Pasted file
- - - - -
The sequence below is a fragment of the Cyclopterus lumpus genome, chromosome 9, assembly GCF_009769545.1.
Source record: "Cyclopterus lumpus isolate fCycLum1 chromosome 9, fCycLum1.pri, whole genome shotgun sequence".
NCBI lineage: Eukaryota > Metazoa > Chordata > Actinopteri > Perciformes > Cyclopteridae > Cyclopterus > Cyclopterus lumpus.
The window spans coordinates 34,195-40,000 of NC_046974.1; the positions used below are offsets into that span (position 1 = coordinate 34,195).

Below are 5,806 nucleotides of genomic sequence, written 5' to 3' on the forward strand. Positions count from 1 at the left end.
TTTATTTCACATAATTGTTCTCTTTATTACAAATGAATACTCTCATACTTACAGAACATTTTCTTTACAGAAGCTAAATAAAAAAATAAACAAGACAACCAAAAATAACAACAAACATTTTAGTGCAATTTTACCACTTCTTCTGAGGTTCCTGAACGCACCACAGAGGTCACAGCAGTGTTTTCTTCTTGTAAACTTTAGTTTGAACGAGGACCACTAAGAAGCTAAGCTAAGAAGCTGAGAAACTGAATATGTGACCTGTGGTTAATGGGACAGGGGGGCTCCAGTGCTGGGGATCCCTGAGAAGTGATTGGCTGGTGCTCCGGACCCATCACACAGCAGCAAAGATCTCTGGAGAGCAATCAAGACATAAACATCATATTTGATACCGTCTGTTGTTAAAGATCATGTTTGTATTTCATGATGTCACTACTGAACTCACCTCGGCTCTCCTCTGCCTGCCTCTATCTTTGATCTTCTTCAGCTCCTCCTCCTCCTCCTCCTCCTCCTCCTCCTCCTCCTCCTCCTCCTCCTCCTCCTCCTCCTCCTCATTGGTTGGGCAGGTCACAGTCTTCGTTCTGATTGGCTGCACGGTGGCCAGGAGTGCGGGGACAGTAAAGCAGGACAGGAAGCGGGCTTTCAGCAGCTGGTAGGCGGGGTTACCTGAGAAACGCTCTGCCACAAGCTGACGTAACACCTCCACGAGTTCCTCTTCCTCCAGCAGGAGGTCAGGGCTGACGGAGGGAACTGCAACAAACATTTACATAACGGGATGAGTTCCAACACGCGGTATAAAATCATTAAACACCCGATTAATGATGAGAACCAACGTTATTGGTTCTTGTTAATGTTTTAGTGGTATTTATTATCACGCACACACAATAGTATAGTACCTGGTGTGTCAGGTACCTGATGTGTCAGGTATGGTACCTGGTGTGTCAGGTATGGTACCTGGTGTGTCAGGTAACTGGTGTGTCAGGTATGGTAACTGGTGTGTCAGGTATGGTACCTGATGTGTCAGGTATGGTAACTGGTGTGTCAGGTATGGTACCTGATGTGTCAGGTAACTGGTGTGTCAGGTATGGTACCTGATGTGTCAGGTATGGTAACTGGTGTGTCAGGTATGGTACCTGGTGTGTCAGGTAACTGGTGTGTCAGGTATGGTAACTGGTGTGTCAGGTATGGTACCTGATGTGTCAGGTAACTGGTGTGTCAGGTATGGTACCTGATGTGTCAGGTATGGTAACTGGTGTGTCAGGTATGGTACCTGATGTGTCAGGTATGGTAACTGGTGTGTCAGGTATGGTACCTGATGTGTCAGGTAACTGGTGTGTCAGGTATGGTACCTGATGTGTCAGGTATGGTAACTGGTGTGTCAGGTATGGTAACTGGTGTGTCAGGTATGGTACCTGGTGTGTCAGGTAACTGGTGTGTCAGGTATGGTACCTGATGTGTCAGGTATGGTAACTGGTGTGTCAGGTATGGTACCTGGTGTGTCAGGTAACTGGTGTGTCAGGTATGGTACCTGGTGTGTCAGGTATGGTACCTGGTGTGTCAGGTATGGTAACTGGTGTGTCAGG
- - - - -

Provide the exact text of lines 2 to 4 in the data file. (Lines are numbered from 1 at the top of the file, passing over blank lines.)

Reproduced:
Source record: "Cyclopterus lumpus isolate fCycLum1 chromosome 9, fCycLum1.pri, whole genome shotgun sequence".
NCBI lineage: Eukaryota > Metazoa > Chordata > Actinopteri > Perciformes > Cyclopteridae > Cyclopterus > Cyclopterus lumpus.
The window spans coordinates 34,195-40,000 of NC_046974.1; the positions used below are offsets into that span (position 1 = coordinate 34,195).